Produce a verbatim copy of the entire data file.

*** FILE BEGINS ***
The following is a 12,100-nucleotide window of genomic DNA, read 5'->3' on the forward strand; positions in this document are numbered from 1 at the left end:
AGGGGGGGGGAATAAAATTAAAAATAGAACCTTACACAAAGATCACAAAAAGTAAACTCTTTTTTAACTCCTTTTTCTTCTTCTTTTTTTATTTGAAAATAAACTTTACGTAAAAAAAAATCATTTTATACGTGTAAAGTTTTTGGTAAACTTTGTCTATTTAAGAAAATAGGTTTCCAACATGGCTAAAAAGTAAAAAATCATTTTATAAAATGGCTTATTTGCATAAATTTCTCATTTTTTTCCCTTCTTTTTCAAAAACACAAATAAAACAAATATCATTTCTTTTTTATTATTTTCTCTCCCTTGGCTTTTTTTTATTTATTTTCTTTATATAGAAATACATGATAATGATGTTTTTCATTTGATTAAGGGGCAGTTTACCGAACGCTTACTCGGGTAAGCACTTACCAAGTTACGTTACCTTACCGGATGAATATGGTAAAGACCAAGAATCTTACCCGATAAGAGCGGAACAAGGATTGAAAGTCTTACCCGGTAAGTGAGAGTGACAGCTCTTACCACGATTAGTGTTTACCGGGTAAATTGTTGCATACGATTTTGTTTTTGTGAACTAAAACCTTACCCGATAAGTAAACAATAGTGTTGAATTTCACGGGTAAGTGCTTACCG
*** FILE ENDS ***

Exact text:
The following is a 12,100-nucleotide window of genomic DNA, read 5'->3' on the forward strand; positions in this document are numbered from 1 at the left end:
AGGGGGGGGGAATAAAATTAAAAATAGAACCTTACACAAAGATCACAAAAAGTAAACTCTTTTTTAACTCCTTTTTCTTCTTCTTTTTTTATTTGAAAATAAACTTTACGTAAAAAAAAATCATTTTATACGTGTAAAGTTTTTGGTAAACTTTGTCTATTTAAGAAAATAGGTTTCCAACATGGCTAAAAAGTAAAAAATCATTTTATAAAATGGCTTATTTGCATAAATTTCTCATTTTTTTCCCTTCTTTTTCAAAAACACAAATAAAACAAATATCATTTCTTTTTTATTATTTTCTCTCCCTTGGCTTTTTTTTATTTATTTTCTTTATATAGAAATACATGATAATGATGTTTTTCATTTGATTAAGGGGCAGTTTACCGAACGCTTACTCGGGTAAGCACTTACCAAGTTACGTTACCTTACCGGATGAATATGGTAAAGACCAAGAATCTTACCCGATAAGAGCGGAACAAGGATTGAAAGTCTTACCCGGTAAGTGAGAGTGACAGCTCTTACCACGATTAGTGTTTACCGGGTAAATTGTTGCATACGATTTTGTTTTTGTGAACTAAAACCTTACCCGATAAGTAAACAATAGTGTTGAATTTCACGGGTAAGTGCTTACCG